Why Apple's Health Tool for Women Is a Big Deal for Diversity in Tech

Illustration for article titled Why Apple's Health Tool for Women Is a Big Deal for Diversity in Tech

There were hints right away that yesterday’s WWDC keynote would be different. Tim Cook opened with an anedcote about an Apple-sponsored scholarship competition to engage students in technology careers, specifically mentioning that the winner was a 12-year-old girl from New York.


Yes, there were more women onstage at an Apple WWDC keynote than in the past five years combined. But even more importantly—and something I truly was not prepared to ever see—developers added a critical female-only health-tracking tool to the latest iOS update. This is good news not just for women, but for anyone who’s calling for more inclusion in technology.

Before yesterday, Apple had only put six women onstage at its events since 1997. During yesterday’s keynote, that number improved by a third in less than two hours. Jennifer Bailey, VP of Internet Service, took the stage to speak about advancements in Apple Pay. A few speakers later, VP of Product Marketing Susan Prescott gave an energetic presentation about the new News app. These women were the first female Apple execs to be onstage since CTO Ellen Hancock spoke at a MacWeek event in 1997.

But what followed was surprising—and perhaps an even more encouraging sign for those calling on Silicon Valley to recognize diversity. A year ago, many women tech writers took Apple to task for not including any female health features in HealthKit, namely a simple way for women to track their periods, which can help women get pregnant (or more frequently, avoid pregnancy). It can also be helpful in general to know when you’re about to get your period, for all the awkward/mundane reasons you might expect.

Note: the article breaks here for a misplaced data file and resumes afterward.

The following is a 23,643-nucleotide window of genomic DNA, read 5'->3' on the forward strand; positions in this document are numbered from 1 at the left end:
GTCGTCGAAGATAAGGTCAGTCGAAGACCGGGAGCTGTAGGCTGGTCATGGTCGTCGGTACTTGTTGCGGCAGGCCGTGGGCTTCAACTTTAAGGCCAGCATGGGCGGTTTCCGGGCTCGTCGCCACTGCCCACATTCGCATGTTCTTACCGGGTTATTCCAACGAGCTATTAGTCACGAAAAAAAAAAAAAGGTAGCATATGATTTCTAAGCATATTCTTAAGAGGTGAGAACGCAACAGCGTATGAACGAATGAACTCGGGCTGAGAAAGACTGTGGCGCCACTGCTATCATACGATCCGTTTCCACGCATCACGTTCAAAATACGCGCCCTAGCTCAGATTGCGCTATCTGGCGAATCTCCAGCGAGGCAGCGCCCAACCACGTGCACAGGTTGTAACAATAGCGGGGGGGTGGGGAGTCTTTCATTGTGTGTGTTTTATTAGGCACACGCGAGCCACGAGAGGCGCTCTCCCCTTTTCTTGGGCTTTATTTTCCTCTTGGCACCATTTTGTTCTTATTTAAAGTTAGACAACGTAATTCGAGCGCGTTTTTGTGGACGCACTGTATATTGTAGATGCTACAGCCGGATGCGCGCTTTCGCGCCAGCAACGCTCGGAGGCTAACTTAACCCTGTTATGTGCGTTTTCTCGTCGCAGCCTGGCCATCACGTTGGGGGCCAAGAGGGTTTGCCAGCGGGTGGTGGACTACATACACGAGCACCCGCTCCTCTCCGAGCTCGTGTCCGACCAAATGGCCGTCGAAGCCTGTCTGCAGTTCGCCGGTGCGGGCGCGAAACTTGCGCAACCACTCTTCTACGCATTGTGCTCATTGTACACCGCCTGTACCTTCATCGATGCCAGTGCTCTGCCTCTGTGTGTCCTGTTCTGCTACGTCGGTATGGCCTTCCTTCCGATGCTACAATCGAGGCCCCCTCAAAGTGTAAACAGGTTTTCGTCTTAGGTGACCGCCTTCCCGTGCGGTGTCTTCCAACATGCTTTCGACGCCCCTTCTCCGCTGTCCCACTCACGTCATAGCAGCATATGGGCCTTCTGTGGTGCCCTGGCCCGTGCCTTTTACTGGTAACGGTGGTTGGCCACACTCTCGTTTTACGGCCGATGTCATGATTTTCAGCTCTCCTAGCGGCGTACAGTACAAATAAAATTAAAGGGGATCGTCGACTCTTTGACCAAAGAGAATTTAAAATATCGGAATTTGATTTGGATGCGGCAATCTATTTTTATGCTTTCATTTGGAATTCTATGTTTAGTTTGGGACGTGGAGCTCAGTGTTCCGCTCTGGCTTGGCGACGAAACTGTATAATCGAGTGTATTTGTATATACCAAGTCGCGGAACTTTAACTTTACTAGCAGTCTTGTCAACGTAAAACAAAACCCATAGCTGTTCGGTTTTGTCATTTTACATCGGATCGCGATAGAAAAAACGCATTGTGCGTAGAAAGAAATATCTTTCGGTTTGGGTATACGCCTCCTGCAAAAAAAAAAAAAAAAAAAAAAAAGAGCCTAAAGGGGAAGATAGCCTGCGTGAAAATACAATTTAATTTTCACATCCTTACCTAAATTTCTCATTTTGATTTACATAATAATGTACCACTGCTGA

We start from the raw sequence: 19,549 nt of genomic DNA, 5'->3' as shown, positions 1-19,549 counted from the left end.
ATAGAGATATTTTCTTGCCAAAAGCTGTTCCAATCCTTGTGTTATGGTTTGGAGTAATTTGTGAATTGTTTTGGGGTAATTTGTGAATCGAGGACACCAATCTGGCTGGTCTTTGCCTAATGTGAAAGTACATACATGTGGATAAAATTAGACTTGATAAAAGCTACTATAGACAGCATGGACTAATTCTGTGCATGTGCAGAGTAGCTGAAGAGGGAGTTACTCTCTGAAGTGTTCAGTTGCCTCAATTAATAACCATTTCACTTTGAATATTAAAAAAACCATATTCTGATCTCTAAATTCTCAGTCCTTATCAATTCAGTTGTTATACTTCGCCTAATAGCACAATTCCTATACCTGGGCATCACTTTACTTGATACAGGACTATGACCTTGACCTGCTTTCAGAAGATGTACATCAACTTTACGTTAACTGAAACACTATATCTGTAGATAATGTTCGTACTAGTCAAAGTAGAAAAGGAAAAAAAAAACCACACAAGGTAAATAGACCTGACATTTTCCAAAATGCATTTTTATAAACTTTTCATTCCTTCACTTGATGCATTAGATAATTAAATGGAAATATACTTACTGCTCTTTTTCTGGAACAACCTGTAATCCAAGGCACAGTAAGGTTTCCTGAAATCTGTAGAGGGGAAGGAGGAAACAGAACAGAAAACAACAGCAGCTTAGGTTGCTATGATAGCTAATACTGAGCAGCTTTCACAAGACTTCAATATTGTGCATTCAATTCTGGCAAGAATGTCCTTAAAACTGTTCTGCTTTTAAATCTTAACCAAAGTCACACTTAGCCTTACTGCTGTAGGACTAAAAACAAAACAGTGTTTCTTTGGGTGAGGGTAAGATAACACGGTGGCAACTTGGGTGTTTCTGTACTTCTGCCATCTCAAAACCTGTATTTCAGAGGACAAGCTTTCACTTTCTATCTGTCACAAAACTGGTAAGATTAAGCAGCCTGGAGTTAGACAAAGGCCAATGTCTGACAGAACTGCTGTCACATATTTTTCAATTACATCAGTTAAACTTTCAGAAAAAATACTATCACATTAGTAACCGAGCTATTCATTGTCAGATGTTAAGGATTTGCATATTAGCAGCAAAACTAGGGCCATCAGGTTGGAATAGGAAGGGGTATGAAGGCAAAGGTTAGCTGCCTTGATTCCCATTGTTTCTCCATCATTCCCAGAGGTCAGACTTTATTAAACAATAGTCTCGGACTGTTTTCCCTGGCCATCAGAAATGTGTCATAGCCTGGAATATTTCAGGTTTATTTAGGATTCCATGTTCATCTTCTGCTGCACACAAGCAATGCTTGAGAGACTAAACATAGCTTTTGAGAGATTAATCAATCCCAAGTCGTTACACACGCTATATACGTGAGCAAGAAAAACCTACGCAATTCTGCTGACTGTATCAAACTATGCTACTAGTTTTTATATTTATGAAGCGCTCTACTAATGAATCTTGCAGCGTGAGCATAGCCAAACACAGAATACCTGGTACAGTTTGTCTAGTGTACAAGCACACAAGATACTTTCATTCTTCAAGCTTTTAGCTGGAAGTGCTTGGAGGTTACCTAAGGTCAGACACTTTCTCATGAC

While introducing new updates to HealthKit, Craig Federighi listed some of the new features as an iPhone graphic animated behind him: “hydration, UV exposure, and reproductive health.” All I could see was a label on the chart that read “light” (which I assume means flow level?) with a line that stretched across the past four days. Hopefully it will also do things like help track basal body temperature, another important fertility cue.

It was only about two seconds of the keynote, but just seeing the word “menstruation” scroll behind Federighi represented a real turning point in Apple’s diversity efforts. The only thing that would have made this moment better would have been if Apple had allowed a woman who worked on it to introduce the new feature.

It’s true that Apple appeared to be trying exceptionally hard to be more gender and racially inclusive in the many (many) videos it played in the keynote. But I’d argue that a video about the “history of music” is not the same as showing the actual people behind the products. Apple might be listening to the 50 percent of its users that need a period tracker, but the diversity which is so needed in tech products has to originate from the designers and developers themselves. That’s why critics are right to focus on the (low) numbers of women in leadership positions at tech companies.


That said, there is one place where Apple actually fares better than Google and Microsoft, according to a Bloomberg report:

Apple actually employs more women in tech positions than Google (20 percent vs. 18 percent), and women make up a higher percentage of leadership positions (28 percent to 22 percent). Three women are on Google’s board compared with Apple’s two. Microsoft lags behind both companies, with only 17 percent of its tech jobs and 18 percent of its leadership roles held by women.


Why does any of this matter? Cook said it beautifully in an interview with Mashable: “I think the most diverse group will produce the best product, I firmly believe that.” This doesn’t just mean putting a diverse group of people onstage, although that is important. It means acknowledging that not every user is going to be an affluent white male who’s deliberating between bands on Apple Watches. Apple’s not there yet—but maybe yesterday’s keynote was a start.


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